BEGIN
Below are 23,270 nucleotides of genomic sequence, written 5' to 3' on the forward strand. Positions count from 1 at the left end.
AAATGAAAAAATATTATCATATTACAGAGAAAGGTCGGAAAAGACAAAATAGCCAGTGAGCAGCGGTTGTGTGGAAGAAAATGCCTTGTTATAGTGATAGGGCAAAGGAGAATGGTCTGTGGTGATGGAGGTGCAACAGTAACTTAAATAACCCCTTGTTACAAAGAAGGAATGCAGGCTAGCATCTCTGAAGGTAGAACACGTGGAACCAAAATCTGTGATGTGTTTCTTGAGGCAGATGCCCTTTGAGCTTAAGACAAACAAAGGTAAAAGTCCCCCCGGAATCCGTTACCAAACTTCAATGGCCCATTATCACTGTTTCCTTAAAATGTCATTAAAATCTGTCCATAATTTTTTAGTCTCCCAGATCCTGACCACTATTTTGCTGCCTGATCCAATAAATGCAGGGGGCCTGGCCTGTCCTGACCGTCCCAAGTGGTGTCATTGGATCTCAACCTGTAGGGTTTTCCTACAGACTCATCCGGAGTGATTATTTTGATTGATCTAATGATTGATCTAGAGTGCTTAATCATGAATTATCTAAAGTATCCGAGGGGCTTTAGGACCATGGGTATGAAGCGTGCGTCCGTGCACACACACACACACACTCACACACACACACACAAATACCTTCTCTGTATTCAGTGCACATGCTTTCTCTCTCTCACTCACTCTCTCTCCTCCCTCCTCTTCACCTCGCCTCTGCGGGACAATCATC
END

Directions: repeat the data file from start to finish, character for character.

Below are 23,270 nucleotides of genomic sequence, written 5' to 3' on the forward strand. Positions count from 1 at the left end.
AAATGAAAAAATATTATCATATTACAGAGAAAGGTCGGAAAAGACAAAATAGCCAGTGAGCAGCGGTTGTGTGGAAGAAAATGCCTTGTTATAGTGATAGGGCAAAGGAGAATGGTCTGTGGTGATGGAGGTGCAACAGTAACTTAAATAACCCCTTGTTACAAAGAAGGAATGCAGGCTAGCATCTCTGAAGGTAGAACACGTGGAACCAAAATCTGTGATGTGTTTCTTGAGGCAGATGCCCTTTGAGCTTAAGACAAACAAAGGTAAAAGTCCCCCCGGAATCCGTTACCAAACTTCAATGGCCCATTATCACTGTTTCCTTAAAATGTCATTAAAATCTGTCCATAATTTTTTAGTCTCCCAGATCCTGACCACTATTTTGCTGCCTGATCCAATAAATGCAGGGGGCCTGGCCTGTCCTGACCGTCCCAAGTGGTGTCATTGGATCTCAACCTGTAGGGTTTTCCTACAGACTCATCCGGAGTGATTATTTTGATTGATCTAATGATTGATCTAGAGTGCTTAATCATGAATTATCTAAAGTATCCGAGGGGCTTTAGGACCATGGGTATGAAGCGTGCGTCCGTGCACACACACACACACACTCACACACACACACACAAATACCTTCTCTGTATTCAGTGCACATGCTTTCTCTCTCTCACTCACTCTCTCTCCTCCCTCCTCTTCACCTCGCCTCTGCGGGACAATCATC